Since its introduction to Temple in 1999, many professors have utilized Blackboard to its fullest, allowing students to access course material, online exams, class discussion boards, grades and pre-class lecture notes.
But some professors refuse to post notes to keep classroom seats warm. According to Gordon Gray, an anthropology lecturer, there is a great correlation between the two. Students who don’t come to class don’t do well on exams. During his time at Memorial University in Newfoundland, Canada, he posted notes and within a week attendance dropped to a third of the original class size.
“In my experience, I have found that posting notes is counterproductive
for students’ education, even though they think it will make it easier,” Gray said. “Some students just want to get through and pass exams. As a teacher, I want them to understand the material.”
Journalism professor Thomas Eveslage likes to have interactive classes. According to him, posting notes gives students a comfort level. They have to be active learners outside of the classroom and not just plop down in a seat, soaking up what a professor says.
“It distresses me to see that students don’t take notes with the diligence they used to five, 10 years ago,” Eveslage said.
Senior risk management and insurance major Justin Thomas agreed. He thinks that PowerPoint presentations can make an excellent professor better, but can’t make a bad professor good.
“There’s more to school than going to class. Going to class is only 10 percent. You go to class, see people and talk to them. If PowerPoint were the answer, we could save $80 million,” Thomas said, in reference to the cost of Alter Hall, the new business school.
Many students are upset and think it is illogical and vindictive of their professors who don’t post notes or lectures.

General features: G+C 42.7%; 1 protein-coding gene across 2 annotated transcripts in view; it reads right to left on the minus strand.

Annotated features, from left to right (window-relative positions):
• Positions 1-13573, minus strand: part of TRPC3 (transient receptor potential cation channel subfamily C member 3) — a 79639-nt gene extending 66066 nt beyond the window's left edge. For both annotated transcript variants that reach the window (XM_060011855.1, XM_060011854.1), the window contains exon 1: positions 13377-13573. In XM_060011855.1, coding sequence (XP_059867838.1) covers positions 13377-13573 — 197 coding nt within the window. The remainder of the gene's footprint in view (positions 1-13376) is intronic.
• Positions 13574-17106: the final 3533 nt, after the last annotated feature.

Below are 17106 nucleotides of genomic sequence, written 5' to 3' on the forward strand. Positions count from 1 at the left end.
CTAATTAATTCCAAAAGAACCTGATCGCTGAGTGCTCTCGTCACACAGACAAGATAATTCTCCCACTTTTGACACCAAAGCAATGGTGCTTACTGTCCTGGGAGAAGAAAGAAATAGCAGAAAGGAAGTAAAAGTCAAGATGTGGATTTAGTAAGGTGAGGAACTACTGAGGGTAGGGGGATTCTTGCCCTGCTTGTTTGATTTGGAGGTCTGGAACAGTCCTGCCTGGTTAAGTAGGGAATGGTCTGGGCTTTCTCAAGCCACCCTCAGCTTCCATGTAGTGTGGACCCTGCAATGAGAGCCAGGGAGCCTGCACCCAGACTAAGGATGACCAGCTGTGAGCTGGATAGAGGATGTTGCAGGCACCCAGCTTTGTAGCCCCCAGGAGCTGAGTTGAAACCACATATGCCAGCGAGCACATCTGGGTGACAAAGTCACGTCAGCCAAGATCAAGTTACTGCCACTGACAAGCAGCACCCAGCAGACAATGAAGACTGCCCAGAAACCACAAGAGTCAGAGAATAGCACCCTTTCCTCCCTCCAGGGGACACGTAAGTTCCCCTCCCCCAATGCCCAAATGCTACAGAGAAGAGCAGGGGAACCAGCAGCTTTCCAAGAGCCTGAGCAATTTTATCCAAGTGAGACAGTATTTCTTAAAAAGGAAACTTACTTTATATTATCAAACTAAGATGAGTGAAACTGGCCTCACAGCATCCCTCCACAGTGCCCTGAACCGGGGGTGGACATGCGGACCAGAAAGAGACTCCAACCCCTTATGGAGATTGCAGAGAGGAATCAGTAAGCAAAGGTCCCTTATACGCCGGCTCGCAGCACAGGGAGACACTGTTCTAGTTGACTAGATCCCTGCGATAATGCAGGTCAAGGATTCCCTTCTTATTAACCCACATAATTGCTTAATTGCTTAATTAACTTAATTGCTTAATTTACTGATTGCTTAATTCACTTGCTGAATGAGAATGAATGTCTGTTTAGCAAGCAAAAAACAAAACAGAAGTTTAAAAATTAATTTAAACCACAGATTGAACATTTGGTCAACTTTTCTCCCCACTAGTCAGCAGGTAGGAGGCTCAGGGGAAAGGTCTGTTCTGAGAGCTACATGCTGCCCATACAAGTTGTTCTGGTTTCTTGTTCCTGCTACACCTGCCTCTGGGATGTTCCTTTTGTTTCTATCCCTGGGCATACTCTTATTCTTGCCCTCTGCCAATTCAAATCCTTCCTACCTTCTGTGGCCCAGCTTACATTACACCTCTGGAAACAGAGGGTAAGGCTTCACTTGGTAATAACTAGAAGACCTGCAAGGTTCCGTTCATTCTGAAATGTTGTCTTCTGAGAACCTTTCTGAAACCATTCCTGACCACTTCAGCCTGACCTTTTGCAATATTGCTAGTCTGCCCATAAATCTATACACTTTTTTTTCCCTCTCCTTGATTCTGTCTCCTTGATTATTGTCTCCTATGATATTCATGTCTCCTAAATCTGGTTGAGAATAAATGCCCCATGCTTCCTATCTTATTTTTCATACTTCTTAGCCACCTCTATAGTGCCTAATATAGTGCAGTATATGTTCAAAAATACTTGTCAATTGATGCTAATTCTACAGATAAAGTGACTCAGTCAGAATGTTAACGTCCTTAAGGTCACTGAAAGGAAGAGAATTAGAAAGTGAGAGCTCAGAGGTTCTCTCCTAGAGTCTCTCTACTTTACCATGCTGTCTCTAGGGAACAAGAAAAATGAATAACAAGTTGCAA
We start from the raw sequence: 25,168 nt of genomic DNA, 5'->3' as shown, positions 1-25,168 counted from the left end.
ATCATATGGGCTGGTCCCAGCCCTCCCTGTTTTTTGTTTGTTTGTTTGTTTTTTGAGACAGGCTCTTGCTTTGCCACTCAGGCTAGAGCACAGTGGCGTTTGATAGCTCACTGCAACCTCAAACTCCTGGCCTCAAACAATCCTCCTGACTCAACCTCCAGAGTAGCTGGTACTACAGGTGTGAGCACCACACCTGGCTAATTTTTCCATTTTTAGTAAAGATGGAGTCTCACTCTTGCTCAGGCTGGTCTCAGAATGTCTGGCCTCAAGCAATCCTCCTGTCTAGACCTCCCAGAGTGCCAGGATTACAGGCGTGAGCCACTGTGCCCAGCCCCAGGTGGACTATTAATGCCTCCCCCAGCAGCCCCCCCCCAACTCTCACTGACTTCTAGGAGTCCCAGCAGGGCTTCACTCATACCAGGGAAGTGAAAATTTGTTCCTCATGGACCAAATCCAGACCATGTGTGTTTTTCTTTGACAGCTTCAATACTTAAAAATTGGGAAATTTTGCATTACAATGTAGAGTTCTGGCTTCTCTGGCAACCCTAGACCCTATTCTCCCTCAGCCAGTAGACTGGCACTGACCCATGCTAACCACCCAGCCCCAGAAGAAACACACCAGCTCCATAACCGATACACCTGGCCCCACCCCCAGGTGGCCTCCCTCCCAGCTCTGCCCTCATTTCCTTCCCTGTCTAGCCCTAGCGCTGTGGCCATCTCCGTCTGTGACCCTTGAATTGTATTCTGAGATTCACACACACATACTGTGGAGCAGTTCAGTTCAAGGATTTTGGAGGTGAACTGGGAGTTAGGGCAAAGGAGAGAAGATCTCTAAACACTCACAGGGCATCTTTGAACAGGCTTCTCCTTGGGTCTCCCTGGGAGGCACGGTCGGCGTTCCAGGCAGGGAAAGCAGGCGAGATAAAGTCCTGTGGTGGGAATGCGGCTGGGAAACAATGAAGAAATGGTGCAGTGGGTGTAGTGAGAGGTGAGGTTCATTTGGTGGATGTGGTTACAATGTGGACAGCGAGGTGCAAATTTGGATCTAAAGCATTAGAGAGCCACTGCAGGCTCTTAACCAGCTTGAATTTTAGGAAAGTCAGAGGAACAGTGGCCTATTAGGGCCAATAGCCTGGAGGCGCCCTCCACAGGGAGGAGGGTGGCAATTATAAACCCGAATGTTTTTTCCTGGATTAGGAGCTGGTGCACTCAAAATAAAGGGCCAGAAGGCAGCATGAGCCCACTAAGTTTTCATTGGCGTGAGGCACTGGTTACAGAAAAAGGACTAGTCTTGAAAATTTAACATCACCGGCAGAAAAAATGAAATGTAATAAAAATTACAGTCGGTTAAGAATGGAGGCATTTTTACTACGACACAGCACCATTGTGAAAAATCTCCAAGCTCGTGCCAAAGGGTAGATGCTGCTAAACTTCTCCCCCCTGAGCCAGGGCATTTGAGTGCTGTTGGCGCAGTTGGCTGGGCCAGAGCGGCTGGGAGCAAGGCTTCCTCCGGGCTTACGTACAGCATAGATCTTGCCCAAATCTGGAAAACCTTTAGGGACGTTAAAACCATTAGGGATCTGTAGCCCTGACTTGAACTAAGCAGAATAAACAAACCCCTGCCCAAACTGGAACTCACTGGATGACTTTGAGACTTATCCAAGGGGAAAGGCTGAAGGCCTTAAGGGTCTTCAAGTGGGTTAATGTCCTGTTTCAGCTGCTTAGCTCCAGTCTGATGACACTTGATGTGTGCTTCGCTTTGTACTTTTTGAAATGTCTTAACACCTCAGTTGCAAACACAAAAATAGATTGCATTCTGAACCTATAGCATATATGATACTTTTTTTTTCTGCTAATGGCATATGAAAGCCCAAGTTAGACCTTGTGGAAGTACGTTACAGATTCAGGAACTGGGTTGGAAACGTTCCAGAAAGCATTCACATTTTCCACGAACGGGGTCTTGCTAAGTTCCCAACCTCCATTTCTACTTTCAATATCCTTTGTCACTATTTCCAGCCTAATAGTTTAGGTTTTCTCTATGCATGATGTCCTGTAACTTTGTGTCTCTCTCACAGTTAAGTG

“I think some teachers just think, ‘Well I didn’t have this in college,'” said Devin Sewell, a sophomore Asian studies major.
“The resource is there so they should use it. We put outside time into class. They should do it as well.”
“I don’t think it’s fair, and it hurts students who go to class as well,” said Trish Mazzullo, a junior speech pathology and audiology major. “My teacher is all over the place and has no method. It would give structure so students know what to expect.”
However, non-note-posting professors aren’t completely off the mark.
“I’ve skipped classes that I know I won’t have difficulty in,” said Lauren Parker,
a senior political science major. “And ones that offer notes and no attendance policy.”
Physics professor Leroy Dubeck has been teaching at Temple since 1965, and said he uses more technology than any other professor in his department, but is not going to make it easy for students who skip class. He only posts past exams on Blackboard.
“I can’t do experiment demonstrations on Blackboard and videos aren’t in the textbook,” he said. This probably means he hasn’t heard of TUCAPTURE.
TUCAPTURE is an “academic capture system” that automatically starts, stops and simultaneously delivers “class captures” or video, to your TUmail and Blackboard accounts, with optional Podcast delivery as soon as five minutes after class. It was introduced in 2004 as a pilot program in the Fox School of Business. Known as the “digital concierge,” David Feeney
is excited to spread the technology around campus.
“More than 80 courses from Fox, CLA, Podiatric, Medicine, SCT and TU Japan have used TUCAPTURE to record every minute of every class meeting,” said Feeney, director of digital education.
“TUCAPTURE is also used by staff, students, guest speakers, vendors and others to capture and Webcast valuable presentations immediately and task free.
“TUCAPTURE requires nearly zero tasks, steps or other hassles. We find that older professors are just as likely to use TUCAPTURE as younger,” Feeney added. When urged to try it, statistics professor Robert Pred was hesitant to use the technology for fear of low attendance. Feeney assured him that there would be no negative impact.
“It’s a teaching supplement for students who miss class or want to review the class lecture again,” Pred said. “Students have different learning styles. For those who are auditory, online notes compensates for lesser note-taking skills. Other students take such highly detailed notes that they have no time during class to actually process the information.”
Kenyatta A.N. Joseph can be reached at email@example.com.